The search for missing U.S. infantrymen usually involves searching ground taken by German units and held for a long period. Long enough to allow the new comers to bury American remains in unmarked graves, long enough for a raging battle to erase signs of fresh graves or simply long enough for wild animals to scatter human remains.
Such a battleground also contains lost and abandoned combat equipment as well as personal belongings. The latter can be campaign mementos or pieces of home, little items carried at the bottom of a pocket. In some instances, these items display evidence of a tragic end, but most were lost, abandoned or discarded by their former owners.
As an introduction to the following display of German artifacts recovered over the years along the Elsenborn Ridge is the witness account of Unteroffizier Karl Heinz Francke, squad leader in the 3rd Kompanie, Grenadier Regiment 991 of the 277th Volksgrenadier Division.
Elsenborn Ridge – late December 1944.
… I pulled an old shelter half over my foxhole and lit a candle stump that I scrounged from my pants pocket. I then shoved my bayonet into the side of my shelter and stuck the lit candle on the handle. From my jacket pocket I carefully removed a crumpled Feldpost letter from my mother. « My dear son, » she wrote. « We are very sad that you could not spend Christmas with us this year. The New Year is at the door and we hope. . . » A huge explosion nearby caused me to draw together. The concussion tore away my shelter half and blew out the candle. I quickly put my letter in my breast pocket and pressed myself against the sides and bottom of my hole. More shells caused the ground to shake. They tore up the earth and changed the beautiful snow-covered fairyland forest into a chaos of blackened stumps. I tried to pray, but was unable to grasp clear thoughts. I could only press myself tighter to the earth. Suddenly it was again quiet. My fears were momentarily forgotten. My heart was beating in my throat, I knew what was coming. The enemy was attacking! I grabbed my assault rifle, stood up and stared into the dark of night. I endeavored to make contact with my comrades to the right and left when – with a poof – a flare went up. I stared intently to the front, to the edge of the forest. There, in the fluttering light of the flare, I saw them coming toward us from the forest edge. It was a combat patrol.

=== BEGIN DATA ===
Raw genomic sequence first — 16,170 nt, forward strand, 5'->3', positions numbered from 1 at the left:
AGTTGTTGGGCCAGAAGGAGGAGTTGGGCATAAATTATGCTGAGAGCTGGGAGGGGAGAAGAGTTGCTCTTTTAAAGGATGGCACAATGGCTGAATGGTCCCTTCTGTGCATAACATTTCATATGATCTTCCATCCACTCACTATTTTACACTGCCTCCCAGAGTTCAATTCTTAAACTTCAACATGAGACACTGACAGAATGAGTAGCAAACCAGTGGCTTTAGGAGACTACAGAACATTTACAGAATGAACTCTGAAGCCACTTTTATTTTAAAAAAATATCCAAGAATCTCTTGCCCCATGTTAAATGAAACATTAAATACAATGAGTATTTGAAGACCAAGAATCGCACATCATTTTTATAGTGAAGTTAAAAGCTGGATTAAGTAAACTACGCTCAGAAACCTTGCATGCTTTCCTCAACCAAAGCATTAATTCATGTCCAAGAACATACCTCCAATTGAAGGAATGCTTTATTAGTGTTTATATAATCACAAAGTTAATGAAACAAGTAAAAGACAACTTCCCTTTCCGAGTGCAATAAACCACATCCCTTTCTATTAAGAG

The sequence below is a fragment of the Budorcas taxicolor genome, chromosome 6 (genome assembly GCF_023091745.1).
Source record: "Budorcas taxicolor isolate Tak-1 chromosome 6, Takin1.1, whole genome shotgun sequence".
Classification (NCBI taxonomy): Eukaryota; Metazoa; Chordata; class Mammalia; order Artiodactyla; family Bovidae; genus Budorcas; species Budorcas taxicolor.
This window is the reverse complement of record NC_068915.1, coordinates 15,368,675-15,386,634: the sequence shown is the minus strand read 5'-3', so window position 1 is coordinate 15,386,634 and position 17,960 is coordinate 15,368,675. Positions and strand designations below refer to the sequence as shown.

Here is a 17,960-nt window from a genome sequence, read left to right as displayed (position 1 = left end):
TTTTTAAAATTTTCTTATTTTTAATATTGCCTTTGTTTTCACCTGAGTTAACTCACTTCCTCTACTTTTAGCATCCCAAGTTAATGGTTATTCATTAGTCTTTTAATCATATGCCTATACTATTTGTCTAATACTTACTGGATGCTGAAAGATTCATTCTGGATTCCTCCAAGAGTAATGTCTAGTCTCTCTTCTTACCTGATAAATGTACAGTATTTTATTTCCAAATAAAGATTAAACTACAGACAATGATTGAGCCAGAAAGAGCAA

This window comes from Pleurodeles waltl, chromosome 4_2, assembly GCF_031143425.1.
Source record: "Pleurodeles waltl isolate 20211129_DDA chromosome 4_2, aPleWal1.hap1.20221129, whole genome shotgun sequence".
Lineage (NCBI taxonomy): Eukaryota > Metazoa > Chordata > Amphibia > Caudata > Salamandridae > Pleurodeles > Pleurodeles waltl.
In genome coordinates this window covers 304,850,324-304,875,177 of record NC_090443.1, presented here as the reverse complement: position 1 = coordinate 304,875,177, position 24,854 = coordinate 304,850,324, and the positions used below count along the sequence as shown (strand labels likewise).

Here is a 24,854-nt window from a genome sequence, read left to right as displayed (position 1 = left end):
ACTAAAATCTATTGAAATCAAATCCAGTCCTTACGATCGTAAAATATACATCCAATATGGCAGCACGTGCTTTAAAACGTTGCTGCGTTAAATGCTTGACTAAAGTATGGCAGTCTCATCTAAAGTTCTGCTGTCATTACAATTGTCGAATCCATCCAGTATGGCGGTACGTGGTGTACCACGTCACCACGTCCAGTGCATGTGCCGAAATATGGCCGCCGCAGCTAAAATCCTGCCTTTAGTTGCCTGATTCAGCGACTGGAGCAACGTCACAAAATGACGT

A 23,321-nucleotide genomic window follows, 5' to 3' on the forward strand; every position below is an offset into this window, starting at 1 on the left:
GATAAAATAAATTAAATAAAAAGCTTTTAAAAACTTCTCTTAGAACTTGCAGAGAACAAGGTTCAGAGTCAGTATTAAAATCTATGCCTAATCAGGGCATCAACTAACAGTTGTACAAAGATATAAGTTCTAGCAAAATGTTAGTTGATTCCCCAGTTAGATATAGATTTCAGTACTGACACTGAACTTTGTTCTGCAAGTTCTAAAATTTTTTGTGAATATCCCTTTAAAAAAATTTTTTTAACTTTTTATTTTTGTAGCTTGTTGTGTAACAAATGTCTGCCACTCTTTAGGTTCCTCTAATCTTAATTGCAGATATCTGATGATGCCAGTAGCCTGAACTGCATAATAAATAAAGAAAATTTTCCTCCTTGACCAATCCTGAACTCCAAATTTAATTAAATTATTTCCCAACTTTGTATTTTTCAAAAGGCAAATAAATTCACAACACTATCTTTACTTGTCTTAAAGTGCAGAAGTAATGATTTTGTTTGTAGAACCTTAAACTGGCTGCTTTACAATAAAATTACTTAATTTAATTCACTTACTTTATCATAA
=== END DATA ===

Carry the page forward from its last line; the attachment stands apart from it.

Soon came the unpleasant bark of machine pistols and the heavy crack of American rifles. Shells tore apart the trunks of the few undamaged trees still standing. My squad was now wide awake. Our assault rifles were up . . . burst, burst, shot, shot… and the cries of wounded. Following the sound of a flare gun, a red and green star-cluster signal flare burned for a few seconds in the night sky. It was the signal for our « heavy weapons. » Their « blessing » was forthcoming. Heavy shells rushed over us and crashed into the edge of the forest within the ranks of our attackers.
The enemy assault wave was stopped and broke down. Before withdrawing, some of the assault forces found concealment among the tangle of branches at the forest edge. It was over. The attack was wiped out. Two of our men trudged in the rear with first-aid bandages on; otherwise, we had no casualties.
It began to snow again. Soon thick flakes mercifully covered the wrecked forest. I cowered in my hole. My shelter half was gone. I remembered my mother’s letter and the parcel with which it came. I loosened the chin strap on my helmet and leaned back against the wall of my hole. From the deformed package, I fished out some of my mother’s cinnamon star cookies. They were a bit hard, but tasted better than ever.
My thoughts drifted far away to a comfortable heated living room filled with the fragrance of resin from a lighted Christmas tree. I could almost smell the odor of burning wax candies. I was at home in my parents’ house. I believed I could hear the church bells of my home town and the tower trumpets. « Peace on earth and good will toward men. »